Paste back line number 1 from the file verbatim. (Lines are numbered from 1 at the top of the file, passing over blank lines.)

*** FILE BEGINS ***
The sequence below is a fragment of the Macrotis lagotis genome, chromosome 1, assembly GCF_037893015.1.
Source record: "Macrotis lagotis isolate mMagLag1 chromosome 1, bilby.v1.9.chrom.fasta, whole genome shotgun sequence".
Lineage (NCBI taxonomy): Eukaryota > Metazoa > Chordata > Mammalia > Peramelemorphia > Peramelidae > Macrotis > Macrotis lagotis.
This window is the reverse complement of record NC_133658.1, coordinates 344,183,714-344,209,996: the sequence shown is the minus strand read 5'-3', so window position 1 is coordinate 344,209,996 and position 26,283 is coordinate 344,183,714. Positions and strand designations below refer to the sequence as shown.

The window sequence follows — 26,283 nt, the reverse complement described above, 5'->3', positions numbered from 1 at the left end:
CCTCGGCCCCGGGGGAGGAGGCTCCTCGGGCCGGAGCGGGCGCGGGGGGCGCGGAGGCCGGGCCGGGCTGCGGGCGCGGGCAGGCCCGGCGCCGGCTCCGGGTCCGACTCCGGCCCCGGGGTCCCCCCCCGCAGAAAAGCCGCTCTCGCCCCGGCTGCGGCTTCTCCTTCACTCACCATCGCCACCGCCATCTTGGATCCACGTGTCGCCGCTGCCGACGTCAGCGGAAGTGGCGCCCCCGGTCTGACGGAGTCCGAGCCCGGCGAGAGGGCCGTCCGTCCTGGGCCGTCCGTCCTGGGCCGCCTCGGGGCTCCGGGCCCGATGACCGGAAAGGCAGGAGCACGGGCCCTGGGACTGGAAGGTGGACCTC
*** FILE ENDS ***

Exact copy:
The sequence below is a fragment of the Macrotis lagotis genome, chromosome 1, assembly GCF_037893015.1.